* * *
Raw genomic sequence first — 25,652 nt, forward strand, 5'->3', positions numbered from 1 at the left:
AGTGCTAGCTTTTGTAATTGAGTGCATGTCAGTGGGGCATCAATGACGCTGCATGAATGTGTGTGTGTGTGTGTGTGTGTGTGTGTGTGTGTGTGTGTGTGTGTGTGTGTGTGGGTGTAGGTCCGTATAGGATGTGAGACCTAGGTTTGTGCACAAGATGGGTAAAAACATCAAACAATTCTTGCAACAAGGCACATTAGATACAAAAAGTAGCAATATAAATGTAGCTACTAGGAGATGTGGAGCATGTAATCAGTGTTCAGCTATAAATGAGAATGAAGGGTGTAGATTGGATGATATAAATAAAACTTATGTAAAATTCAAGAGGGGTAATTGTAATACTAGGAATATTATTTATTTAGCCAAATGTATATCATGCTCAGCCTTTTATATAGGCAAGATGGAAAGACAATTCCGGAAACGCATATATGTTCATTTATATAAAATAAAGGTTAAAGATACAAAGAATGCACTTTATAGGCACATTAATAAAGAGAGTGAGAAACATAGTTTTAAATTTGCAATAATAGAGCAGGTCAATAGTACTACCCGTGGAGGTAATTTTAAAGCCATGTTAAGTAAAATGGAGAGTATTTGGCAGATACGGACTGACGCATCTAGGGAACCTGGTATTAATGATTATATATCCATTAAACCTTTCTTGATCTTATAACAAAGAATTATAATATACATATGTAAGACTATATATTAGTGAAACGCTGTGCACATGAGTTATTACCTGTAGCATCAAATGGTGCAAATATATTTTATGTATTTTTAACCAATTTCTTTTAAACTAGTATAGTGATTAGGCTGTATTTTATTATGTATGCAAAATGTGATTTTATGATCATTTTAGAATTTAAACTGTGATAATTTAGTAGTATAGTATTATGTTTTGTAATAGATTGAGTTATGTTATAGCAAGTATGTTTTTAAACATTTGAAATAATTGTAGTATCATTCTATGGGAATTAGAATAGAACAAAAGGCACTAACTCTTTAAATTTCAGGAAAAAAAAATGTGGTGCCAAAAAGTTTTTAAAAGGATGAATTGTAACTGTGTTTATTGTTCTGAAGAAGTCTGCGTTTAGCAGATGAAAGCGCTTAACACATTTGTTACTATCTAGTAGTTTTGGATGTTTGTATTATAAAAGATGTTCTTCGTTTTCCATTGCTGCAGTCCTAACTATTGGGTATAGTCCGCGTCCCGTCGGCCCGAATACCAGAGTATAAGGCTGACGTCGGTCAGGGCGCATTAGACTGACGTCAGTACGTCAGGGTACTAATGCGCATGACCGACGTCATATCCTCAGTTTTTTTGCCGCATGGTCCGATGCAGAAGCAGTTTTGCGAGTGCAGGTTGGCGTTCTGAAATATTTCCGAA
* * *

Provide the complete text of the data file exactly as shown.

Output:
Raw genomic sequence first — 25,652 nt, forward strand, 5'->3', positions numbered from 1 at the left:
AGTGCTAGCTTTTGTAATTGAGTGCATGTCAGTGGGGCATCAATGACGCTGCATGAATGTGTGTGTGTGTGTGTGTGTGTGTGTGTGTGTGTGTGTGTGTGTGTGTGTGTGTGGGTGTAGGTCCGTATAGGATGTGAGACCTAGGTTTGTGCACAAGATGGGTAAAAACATCAAACAATTCTTGCAACAAGGCACATTAGATACAAAAAGTAGCAATATAAATGTAGCTACTAGGAGATGTGGAGCATGTAATCAGTGTTCAGCTATAAATGAGAATGAAGGGTGTAGATTGGATGATATAAATAAAACTTATGTAAAATTCAAGAGGGGTAATTGTAATACTAGGAATATTATTTATTTAGCCAAATGTATATCATGCTCAGCCTTTTATATAGGCAAGATGGAAAGACAATTCCGGAAACGCATATATGTTCATTTATATAAAATAAAGGTTAAAGATACAAAGAATGCACTTTATAGGCACATTAATAAAGAGAGTGAGAAACATAGTTTTAAATTTGCAATAATAGAGCAGGTCAATAGTACTACCCGTGGAGGTAATTTTAAAGCCATGTTAAGTAAAATGGAGAGTATTTGGCAGATACGGACTGACGCATCTAGGGAACCTGGTATTAATGATTATATATCCATTAAACCTTTCTTGATCTTATAACAAAGAATTATAATATACATATGTAAGACTATATATTAGTGAAACGCTGTGCACATGAGTTATTACCTGTAGCATCAAATGGTGCAAATATATTTTATGTATTTTTAACCAATTTCTTTTAAACTAGTATAGTGATTAGGCTGTATTTTATTATGTATGCAAAATGTGATTTTATGATCATTTTAGAATTTAAACTGTGATAATTTAGTAGTATAGTATTATGTTTTGTAATAGATTGAGTTATGTTATAGCAAGTATGTTTTTAAACATTTGAAATAATTGTAGTATCATTCTATGGGAATTAGAATAGAACAAAAGGCACTAACTCTTTAAATTTCAGGAAAAAAAAATGTGGTGCCAAAAAGTTTTTAAAAGGATGAATTGTAACTGTGTTTATTGTTCTGAAGAAGTCTGCGTTTAGCAGATGAAAGCGCTTAACACATTTGTTACTATCTAGTAGTTTTGGATGTTTGTATTATAAAAGATGTTCTTCGTTTTCCATTGCTGCAGTCCTAACTATTGGGTATAGTCCGCGTCCCGTCGGCCCGAATACCAGAGTATAAGGCTGACGTCGGTCAGGGCGCATTAGACTGACGTCAGTACGTCAGGGTACTAATGCGCATGACCGACGTCATATCCTCAGTTTTTTTGCCGCATGGTCCGATGCAGAAGCAGTTTTGCGAGTGCAGGTTGGCGTTCTGAAATATTTCCGAA